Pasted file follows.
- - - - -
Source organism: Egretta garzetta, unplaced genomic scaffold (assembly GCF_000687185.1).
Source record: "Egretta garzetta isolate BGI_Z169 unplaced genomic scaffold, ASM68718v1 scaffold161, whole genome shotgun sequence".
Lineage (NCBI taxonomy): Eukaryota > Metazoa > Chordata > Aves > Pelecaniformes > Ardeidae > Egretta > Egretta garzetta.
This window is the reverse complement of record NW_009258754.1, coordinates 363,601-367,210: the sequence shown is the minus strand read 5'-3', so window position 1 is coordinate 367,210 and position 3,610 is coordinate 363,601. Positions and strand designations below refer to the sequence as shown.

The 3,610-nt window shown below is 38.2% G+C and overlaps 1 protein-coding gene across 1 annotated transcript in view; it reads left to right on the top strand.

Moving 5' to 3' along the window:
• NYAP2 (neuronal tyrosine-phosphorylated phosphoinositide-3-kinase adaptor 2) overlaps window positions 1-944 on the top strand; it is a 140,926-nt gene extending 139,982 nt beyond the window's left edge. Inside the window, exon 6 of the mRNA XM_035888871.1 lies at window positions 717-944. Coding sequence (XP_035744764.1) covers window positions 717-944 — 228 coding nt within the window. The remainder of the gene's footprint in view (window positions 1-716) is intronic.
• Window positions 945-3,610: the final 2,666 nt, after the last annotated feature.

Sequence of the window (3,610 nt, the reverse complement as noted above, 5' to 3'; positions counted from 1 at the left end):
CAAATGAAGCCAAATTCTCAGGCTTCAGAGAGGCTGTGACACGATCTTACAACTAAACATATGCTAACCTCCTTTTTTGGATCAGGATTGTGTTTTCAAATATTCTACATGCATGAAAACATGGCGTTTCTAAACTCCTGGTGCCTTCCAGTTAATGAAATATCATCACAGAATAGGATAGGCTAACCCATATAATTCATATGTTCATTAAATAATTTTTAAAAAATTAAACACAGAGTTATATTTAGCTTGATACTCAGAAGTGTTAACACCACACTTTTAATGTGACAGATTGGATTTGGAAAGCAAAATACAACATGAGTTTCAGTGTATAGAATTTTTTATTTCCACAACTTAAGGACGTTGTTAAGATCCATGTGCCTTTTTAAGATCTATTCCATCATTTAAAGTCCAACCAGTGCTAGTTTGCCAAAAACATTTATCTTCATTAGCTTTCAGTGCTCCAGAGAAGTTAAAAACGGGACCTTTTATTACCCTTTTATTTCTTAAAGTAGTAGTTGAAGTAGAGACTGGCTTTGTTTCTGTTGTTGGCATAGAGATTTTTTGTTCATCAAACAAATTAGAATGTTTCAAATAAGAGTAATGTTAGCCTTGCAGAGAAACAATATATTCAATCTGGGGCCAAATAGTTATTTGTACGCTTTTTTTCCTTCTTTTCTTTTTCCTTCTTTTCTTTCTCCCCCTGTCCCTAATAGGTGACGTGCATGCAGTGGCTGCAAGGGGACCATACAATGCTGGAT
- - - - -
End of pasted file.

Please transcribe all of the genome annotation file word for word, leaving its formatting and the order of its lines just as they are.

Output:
Source organism: Egretta garzetta, unplaced genomic scaffold (assembly GCF_000687185.1).
Source record: "Egretta garzetta isolate BGI_Z169 unplaced genomic scaffold, ASM68718v1 scaffold161, whole genome shotgun sequence".
Lineage (NCBI taxonomy): Eukaryota > Metazoa > Chordata > Aves > Pelecaniformes > Ardeidae > Egretta > Egretta garzetta.
This window is the reverse complement of record NW_009258754.1, coordinates 363,601-367,210: the sequence shown is the minus strand read 5'-3', so window position 1 is coordinate 367,210 and position 3,610 is coordinate 363,601. Positions and strand designations below refer to the sequence as shown.

The 3,610-nt window shown below is 38.2% G+C and overlaps 1 protein-coding gene across 1 annotated transcript in view; it reads left to right on the top strand.

Moving 5' to 3' along the window:
• NYAP2 (neuronal tyrosine-phosphorylated phosphoinositide-3-kinase adaptor 2) overlaps window positions 1-944 on the top strand; it is a 140,926-nt gene extending 139,982 nt beyond the window's left edge. Inside the window, exon 6 of the mRNA XM_035888871.1 lies at window positions 717-944. Coding sequence (XP_035744764.1) covers window positions 717-944 — 228 coding nt within the window. The remainder of the gene's footprint in view (window positions 1-716) is intronic.
• Window positions 945-3,610: the final 2,666 nt, after the last annotated feature.

Sequence of the window (3,610 nt, the reverse complement as noted above, 5' to 3'; positions counted from 1 at the left end):
CAAATGAAGCCAAATTCTCAGGCTTCAGAGAGGCTGTGACACGATCTTACAACTAAACATATGCTAACCTCCTTTTTTGGATCAGGATTGTGTTTTCAAATATTCTACATGCATGAAAACATGGCGTTTCTAAACTCCTGGTGCCTTCCAGTTAATGAAATATCATCACAGAATAGGATAGGCTAACCCATATAATTCATATGTTCATTAAATAATTTTTAAAAAATTAAACACAGAGTTATATTTAGCTTGATACTCAGAAGTGTTAACACCACACTTTTAATGTGACAGATTGGATTTGGAAAGCAAAATACAACATGAGTTTCAGTGTATAGAATTTTTTATTTCCACAACTTAAGGACGTTGTTAAGATCCATGTGCCTTTTTAAGATCTATTCCATCATTTAAAGTCCAACCAGTGCTAGTTTGCCAAAAACATTTATCTTCATTAGCTTTCAGTGCTCCAGAGAAGTTAAAAACGGGACCTTTTATTACCCTTTTATTTCTTAAAGTAGTAGTTGAAGTAGAGACTGGCTTTGTTTCTGTTGTTGGCATAGAGATTTTTTGTTCATCAAACAAATTAGAATGTTTCAAATAAGAGTAATGTTAGCCTTGCAGAGAAACAATATATTCAATCTGGGGCCAAATAGTTATTTGTACGCTTTTTTTCCTTCTTTTCTTTTTCCTTCTTTTCTTTCTCCCCCTGTCCCTAATAGGTGACGTGCATGCAGTGGCTGCAAGGGGACCATACAATGCTGGAT